Strange the Dreamer
I’ve never read a fantasy book like Strange the Dreamer before. I picked it up because Laini Laylor (Daughter of Smoke and Bone) has a great reputation and because, well, the cover is so nice.
When I read the words “Sabbat” and “Twelfthmoon” in the first sentence, I found myself frowning and thought is this one of those rambling epics? Laylor’s writing is high on poetry that set alarm bells off in my head. I read for characters and ideas rather than roundabout descriptions that seem to be more about the author showing off their vocabulary than the story itself. I usually find this distracting, especially if they’re inept. I have no patience for the purple prose cat.
Laylor is the opposite of inept. The descriptions I read, while poetic, were powerful. In the first page, we meet a girl speared on the spire of an iron gate. Her skin is the blue of a “spring - not summer – sky,” and I thought, well, then. This is why those other authors try to be poetic. When you can pull it off like Laini Laylor, it really does add a measure of magic to the storytelling. The thing is, she kept her writing razor sharp – beautiful and creative without diverting my attention away from the actual story. What began as something I had to endure became one of my favorite parts of Strange the Dreamer.
The book is about an orphan boy named Lazlo Strange. He grows up in a monastery hearing stories about a beautiful, exciting, far away city and its heroes. When he’s still young, the city’s name mysteriously vanishes from everybody’s minds. It becomes known only as the City of Weep.
Lazlo grows into a librarian who specializes in the stories of Weep. He becomes utterly consumed with it. One day, a delegation from the City of Weep comes to his Library in search of scholars and architects. Their city is facing some terrible, undisclosed problem. Like a true hero, Lazlo throws himself at their feet and begs to be taken with them.
Meanwhile, we are introduced to our next main character - Sarai. She seems to live in or near Weep - though her location is not very clear until much later in the book. She lives with a small group of teenagers who have powers and live in a house totally shut off from the rest of the world. Oh, and she’s the goddess of nightmares.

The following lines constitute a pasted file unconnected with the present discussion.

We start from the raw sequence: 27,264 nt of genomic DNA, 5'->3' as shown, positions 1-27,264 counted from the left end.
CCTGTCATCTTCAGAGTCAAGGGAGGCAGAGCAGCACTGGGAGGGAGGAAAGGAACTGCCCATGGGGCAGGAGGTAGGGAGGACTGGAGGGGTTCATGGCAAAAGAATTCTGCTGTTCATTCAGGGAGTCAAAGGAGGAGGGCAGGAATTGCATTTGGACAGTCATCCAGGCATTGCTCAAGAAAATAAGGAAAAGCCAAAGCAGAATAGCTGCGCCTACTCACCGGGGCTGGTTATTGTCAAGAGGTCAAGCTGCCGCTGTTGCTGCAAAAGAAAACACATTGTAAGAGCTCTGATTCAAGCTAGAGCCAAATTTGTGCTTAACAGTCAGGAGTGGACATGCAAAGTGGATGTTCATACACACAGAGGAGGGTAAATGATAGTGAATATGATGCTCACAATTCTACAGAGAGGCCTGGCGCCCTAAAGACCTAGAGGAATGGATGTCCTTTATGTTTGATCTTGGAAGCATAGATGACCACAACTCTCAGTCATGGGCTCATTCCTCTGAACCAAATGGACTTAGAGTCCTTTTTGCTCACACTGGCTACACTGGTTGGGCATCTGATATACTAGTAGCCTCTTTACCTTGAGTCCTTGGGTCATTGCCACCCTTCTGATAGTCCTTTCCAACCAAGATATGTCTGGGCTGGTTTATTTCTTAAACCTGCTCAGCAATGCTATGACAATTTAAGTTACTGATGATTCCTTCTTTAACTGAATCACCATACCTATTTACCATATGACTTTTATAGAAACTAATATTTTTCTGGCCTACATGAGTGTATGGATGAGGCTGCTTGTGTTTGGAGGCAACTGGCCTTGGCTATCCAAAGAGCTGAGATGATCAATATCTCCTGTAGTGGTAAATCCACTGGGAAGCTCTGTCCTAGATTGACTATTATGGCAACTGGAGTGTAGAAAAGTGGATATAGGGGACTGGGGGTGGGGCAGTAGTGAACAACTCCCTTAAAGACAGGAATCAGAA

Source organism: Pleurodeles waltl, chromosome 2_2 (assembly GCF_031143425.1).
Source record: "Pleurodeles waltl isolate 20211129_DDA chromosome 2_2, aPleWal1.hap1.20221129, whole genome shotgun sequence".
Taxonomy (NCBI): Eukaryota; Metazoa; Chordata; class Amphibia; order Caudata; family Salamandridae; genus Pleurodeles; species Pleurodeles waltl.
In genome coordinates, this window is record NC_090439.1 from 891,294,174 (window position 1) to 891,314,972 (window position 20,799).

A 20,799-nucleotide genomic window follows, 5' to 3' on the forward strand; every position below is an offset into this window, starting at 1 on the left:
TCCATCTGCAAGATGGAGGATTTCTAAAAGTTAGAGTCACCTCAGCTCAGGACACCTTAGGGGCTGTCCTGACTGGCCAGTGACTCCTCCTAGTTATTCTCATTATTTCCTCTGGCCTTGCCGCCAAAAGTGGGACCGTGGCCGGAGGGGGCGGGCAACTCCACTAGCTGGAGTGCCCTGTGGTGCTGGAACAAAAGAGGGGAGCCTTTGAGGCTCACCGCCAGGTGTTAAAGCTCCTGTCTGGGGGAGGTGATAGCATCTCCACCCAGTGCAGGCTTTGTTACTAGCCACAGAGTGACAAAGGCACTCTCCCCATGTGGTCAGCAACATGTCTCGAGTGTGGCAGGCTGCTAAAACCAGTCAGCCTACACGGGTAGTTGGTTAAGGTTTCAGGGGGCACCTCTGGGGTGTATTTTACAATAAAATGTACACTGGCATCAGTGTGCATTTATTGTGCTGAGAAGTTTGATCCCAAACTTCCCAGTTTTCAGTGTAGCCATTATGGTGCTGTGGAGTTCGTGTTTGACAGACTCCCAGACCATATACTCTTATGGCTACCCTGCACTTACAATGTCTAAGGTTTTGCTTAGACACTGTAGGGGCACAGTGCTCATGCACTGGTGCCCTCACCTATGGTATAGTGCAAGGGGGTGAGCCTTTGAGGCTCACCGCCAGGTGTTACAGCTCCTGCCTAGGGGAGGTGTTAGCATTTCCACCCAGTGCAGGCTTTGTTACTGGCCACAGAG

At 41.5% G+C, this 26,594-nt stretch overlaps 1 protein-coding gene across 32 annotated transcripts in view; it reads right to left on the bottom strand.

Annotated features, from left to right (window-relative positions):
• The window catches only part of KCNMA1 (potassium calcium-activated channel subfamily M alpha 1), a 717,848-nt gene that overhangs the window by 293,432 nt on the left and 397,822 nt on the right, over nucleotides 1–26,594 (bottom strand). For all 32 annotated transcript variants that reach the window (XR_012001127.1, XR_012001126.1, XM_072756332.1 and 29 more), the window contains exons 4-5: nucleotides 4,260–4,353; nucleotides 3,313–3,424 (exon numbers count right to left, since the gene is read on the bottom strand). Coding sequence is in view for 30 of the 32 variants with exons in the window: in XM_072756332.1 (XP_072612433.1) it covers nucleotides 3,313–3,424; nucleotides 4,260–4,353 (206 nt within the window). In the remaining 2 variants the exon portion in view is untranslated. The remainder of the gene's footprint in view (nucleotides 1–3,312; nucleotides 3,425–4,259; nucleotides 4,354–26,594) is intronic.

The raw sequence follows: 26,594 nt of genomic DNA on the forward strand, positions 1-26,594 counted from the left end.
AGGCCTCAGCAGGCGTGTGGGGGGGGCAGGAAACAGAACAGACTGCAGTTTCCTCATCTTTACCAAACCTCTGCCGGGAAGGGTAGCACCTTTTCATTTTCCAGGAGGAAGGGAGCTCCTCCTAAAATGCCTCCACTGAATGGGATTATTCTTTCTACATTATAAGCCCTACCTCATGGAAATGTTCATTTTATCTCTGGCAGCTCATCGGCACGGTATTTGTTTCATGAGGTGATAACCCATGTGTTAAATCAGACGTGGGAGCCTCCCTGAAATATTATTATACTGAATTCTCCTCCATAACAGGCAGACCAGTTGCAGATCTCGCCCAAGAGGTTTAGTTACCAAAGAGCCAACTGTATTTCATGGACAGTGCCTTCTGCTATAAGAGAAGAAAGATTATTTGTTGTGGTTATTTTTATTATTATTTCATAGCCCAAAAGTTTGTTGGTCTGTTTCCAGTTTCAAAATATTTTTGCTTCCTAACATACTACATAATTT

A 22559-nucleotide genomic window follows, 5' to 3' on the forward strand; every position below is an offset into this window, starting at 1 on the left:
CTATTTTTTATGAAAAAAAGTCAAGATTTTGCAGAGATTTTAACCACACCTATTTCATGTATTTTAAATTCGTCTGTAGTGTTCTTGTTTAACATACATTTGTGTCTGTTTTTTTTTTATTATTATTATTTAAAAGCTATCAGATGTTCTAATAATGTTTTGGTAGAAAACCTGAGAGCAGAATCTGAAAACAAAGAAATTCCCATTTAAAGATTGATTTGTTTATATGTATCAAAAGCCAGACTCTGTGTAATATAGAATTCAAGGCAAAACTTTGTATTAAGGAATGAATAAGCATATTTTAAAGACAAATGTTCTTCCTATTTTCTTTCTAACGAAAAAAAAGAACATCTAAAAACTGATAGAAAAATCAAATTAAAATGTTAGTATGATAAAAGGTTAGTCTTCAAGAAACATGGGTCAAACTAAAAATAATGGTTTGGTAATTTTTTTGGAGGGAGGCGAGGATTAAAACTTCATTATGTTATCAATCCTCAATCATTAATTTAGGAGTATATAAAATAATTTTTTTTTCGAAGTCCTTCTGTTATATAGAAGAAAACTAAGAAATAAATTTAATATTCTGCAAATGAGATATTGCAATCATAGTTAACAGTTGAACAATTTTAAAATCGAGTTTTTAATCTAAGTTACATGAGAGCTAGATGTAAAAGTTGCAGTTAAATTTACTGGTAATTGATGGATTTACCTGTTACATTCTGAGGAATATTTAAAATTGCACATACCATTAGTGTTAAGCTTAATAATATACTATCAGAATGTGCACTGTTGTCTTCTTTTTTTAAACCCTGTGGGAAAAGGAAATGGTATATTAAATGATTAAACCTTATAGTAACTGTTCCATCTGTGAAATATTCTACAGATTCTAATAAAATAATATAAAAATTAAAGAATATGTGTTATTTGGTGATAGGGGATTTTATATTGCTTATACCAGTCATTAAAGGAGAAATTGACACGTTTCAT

At first, I wasn’t sure how I felt about all these unknowns from the beginning of the book. What’s wrong with the city of Weep? What’s up with Saria’s weird family? Where does she even live? I’m not a fan of mysteries – I like surprises but I don’t like being kept guessing for long. But Laylor’s balance of revealing and withholding information was masterful. Just as I was getting frustrated, I would be allowed to figure out one small mystery to keep me going. Piece by piece, Laylor revealed a complex, magical world that set up a gripping plot and complex relationships.
Speaking of relationships, Strange the Dreamer’s central romance was delicious. It’s a spark of brilliant beauty and innocence on the backdrop of a complicated, deeply wounded world. It’s hard to talk about it specifically without giving too much away, but let me just say this: too many romances these days are centered around escapism. It bothers me when the whole point of the romance is for something self-serving and empty, rather than for the connection between two people.
It’s not like that here. Sure, there’s a bit of escapism, there’s a bit of kissing, but ultimately the romance pushes the characters to be better people. It gives them courage and teaches them empathy in a Romeo-and-Julietesque fashion. It manages to be meaningful without leaving the fun of it out. It was immensely satisfying to read.
Another thing I loved about Strange the Dreamer was its villain. Even as I grew to despise her, I never stopped caring about her. She was simultaneously creepy and vulnerable, which added a level of complexity to the plot and its conflict that made it feel so real. Actually, Laylor manages this sense of believability with every element of her story. Crazy, crazy things happen. The world is magical and weird and nothing like our own. Somehow, it never stops feeling true despite all that.
I think that’s the appeal of Strange the Dreamer. Like all the best fantasies, it allowed me to think about truths so deep that they stay true even when transplanted into a world totally unlike our own. From Strange the Dreamer, I explored the ideas of exclusion, self-worth, and the beauty of connecting with people different from me. It helped me to realize that an individual’s courage can actually change the world – although it might not always work out exactly like you want it to. It showed me how powerful forgiveness is in a world where nobody is innocent.
I felt like Strange the Dreamer was made just for me. It’s full of fantasy and romance and poetry and mythological stories. I wish I could erase part of my memory so that I could read this book again for the first time and fall in love with poetry in storytelling all over again. Oh, did I mention? Strange’s story will be continued. I can’t wait.